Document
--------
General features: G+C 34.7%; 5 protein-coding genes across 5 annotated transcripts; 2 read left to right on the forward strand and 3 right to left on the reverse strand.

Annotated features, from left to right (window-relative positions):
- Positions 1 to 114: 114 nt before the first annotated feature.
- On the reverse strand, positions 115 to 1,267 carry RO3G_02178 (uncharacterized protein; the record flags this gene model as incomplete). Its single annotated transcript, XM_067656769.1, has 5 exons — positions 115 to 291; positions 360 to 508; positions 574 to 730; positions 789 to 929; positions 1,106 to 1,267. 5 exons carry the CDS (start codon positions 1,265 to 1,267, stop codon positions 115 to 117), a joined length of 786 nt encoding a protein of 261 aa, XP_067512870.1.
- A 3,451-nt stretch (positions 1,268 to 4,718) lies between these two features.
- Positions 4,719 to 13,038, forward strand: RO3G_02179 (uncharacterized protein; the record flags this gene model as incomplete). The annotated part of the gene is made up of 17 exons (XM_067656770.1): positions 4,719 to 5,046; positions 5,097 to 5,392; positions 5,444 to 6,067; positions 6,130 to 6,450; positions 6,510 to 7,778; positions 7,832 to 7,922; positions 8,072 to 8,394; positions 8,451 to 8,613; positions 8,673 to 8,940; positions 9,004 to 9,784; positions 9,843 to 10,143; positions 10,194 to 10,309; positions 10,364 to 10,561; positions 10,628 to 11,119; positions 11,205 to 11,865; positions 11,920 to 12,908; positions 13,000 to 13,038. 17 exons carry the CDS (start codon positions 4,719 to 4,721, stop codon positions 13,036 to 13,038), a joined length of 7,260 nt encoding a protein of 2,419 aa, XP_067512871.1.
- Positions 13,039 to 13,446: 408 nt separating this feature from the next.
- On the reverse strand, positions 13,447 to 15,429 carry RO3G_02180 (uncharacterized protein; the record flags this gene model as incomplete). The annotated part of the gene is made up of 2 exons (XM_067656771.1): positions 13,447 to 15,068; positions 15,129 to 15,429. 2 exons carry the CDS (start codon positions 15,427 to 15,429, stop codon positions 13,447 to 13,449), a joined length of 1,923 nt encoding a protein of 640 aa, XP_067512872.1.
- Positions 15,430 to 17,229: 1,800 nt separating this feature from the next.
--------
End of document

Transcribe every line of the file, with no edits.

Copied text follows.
General features: G+C 34.7%; 5 protein-coding genes across 5 annotated transcripts; 2 read left to right on the forward strand and 3 right to left on the reverse strand.

Annotated features, from left to right (window-relative positions):
- Positions 1 to 114: 114 nt before the first annotated feature.
- On the reverse strand, positions 115 to 1,267 carry RO3G_02178 (uncharacterized protein; the record flags this gene model as incomplete). Its single annotated transcript, XM_067656769.1, has 5 exons — positions 115 to 291; positions 360 to 508; positions 574 to 730; positions 789 to 929; positions 1,106 to 1,267. 5 exons carry the CDS (start codon positions 1,265 to 1,267, stop codon positions 115 to 117), a joined length of 786 nt encoding a protein of 261 aa, XP_067512870.1.
- A 3,451-nt stretch (positions 1,268 to 4,718) lies between these two features.
- Positions 4,719 to 13,038, forward strand: RO3G_02179 (uncharacterized protein; the record flags this gene model as incomplete). The annotated part of the gene is made up of 17 exons (XM_067656770.1): positions 4,719 to 5,046; positions 5,097 to 5,392; positions 5,444 to 6,067; positions 6,130 to 6,450; positions 6,510 to 7,778; positions 7,832 to 7,922; positions 8,072 to 8,394; positions 8,451 to 8,613; positions 8,673 to 8,940; positions 9,004 to 9,784; positions 9,843 to 10,143; positions 10,194 to 10,309; positions 10,364 to 10,561; positions 10,628 to 11,119; positions 11,205 to 11,865; positions 11,920 to 12,908; positions 13,000 to 13,038. 17 exons carry the CDS (start codon positions 4,719 to 4,721, stop codon positions 13,036 to 13,038), a joined length of 7,260 nt encoding a protein of 2,419 aa, XP_067512871.1.
- Positions 13,039 to 13,446: 408 nt separating this feature from the next.
- On the reverse strand, positions 13,447 to 15,429 carry RO3G_02180 (uncharacterized protein; the record flags this gene model as incomplete). The annotated part of the gene is made up of 2 exons (XM_067656771.1): positions 13,447 to 15,068; positions 15,129 to 15,429. 2 exons carry the CDS (start codon positions 15,427 to 15,429, stop codon positions 13,447 to 13,449), a joined length of 1,923 nt encoding a protein of 640 aa, XP_067512872.1.
- Positions 15,430 to 17,229: 1,800 nt separating this feature from the next.